Leaders of the House Science Committee sent letters last week to the National Science Foundation and federal contractor Leidos that criticize their handling of harassment and assault among personnel in the U.S. Antarctic Program. The letters expand on their concerns that Leidos inaccurately told the committee it had received zero allegations of sexual assault since it became the lead logistics contractor for the program. Leidos later stated that it had in fact received 19 allegations of sexual harassment and four of sexual assault since late 2016. The committee’s letters say that continued conversations with witnesses have further called into question the accuracy of information provided to Congress. They also express concern that NSF and Leidos have not adequately prioritized the safety of victims and that NSF has not done enough to address cultural issues within the program that contribute to harassment. “The apparent inadequacy of these investigations and others ultimately falls to the NSF for failing to conduct sufficient oversight of its contractors and subcontractors and not requiring them to meet expectations,” wrote Committee Chair Frank Lucas (R-OK) and Ranking Member Zoe Lofgren (D-CA). “We hope to better understand NSF’s actual role and why witnesses have described a lack of NSF involvement in investigating their reports and keeping them safe.” The letter concludes with a long list of questions regarding NSF’s harassment policies and contracting procedures and what changes it plans to implement. The committee is also seeking extensive documentation related to the matter, including email correspondence, Leidos performance reviews, and incident reports.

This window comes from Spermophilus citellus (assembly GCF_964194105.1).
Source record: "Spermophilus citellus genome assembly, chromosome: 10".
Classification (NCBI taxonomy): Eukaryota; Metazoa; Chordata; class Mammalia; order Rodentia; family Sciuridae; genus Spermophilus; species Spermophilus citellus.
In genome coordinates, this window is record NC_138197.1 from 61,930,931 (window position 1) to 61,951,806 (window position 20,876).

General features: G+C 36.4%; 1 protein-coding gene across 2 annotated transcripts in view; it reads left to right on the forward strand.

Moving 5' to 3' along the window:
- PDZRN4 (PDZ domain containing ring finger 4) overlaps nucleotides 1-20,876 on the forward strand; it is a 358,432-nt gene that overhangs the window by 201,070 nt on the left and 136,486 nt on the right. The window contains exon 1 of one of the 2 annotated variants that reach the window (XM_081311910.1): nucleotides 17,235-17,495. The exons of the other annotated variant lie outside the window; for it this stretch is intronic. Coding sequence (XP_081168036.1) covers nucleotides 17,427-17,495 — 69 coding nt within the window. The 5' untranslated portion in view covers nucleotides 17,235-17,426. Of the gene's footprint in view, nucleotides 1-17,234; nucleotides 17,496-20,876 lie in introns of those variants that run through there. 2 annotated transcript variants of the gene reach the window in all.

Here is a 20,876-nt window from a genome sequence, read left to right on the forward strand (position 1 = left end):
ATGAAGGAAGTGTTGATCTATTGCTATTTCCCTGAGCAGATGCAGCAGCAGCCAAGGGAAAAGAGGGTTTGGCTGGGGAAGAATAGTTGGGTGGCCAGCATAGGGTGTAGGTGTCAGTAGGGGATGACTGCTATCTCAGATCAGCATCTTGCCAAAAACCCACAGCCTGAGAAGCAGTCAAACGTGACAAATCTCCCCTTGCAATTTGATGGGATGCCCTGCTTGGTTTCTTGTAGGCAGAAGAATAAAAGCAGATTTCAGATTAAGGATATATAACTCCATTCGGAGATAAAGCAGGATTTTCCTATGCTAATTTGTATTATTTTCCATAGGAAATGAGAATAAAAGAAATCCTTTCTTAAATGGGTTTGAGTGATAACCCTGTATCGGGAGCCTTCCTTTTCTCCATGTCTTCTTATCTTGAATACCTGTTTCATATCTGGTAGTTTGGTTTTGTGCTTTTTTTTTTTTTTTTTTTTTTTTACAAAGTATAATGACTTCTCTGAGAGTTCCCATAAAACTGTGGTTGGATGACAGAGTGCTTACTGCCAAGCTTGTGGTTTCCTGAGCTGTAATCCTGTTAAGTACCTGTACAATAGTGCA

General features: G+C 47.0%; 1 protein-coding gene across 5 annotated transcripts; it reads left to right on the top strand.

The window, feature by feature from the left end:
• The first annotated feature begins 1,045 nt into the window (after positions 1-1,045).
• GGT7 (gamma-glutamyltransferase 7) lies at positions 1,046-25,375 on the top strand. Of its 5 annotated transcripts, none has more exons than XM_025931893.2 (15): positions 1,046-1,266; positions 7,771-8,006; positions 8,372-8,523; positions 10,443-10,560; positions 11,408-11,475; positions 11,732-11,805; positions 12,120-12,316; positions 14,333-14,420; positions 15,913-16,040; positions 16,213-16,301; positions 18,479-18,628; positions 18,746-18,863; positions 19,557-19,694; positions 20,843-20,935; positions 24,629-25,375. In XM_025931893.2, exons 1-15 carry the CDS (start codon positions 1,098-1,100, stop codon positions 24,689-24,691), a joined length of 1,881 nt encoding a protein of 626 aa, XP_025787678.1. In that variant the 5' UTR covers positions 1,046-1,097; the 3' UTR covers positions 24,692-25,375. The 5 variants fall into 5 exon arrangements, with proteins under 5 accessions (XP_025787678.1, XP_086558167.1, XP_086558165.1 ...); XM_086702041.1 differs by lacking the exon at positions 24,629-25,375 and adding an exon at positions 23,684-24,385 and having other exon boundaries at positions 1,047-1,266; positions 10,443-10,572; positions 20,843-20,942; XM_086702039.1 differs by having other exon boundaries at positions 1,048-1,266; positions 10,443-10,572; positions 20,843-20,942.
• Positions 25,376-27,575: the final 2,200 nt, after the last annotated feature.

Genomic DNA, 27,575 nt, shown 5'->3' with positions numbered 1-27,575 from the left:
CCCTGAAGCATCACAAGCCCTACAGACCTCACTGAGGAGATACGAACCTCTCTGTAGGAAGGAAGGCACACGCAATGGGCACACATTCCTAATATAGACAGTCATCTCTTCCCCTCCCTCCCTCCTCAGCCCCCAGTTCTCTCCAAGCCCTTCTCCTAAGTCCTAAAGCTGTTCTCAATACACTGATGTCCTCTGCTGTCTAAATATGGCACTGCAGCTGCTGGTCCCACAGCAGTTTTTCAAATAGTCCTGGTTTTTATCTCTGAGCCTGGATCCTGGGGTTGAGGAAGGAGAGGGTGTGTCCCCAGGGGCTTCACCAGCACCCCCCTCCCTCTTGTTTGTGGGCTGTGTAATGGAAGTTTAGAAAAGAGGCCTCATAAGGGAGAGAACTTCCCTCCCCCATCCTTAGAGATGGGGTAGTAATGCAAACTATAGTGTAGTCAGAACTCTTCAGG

DOJ Grant Fraud Settlement with Stanford Criticized by Science Committee Chair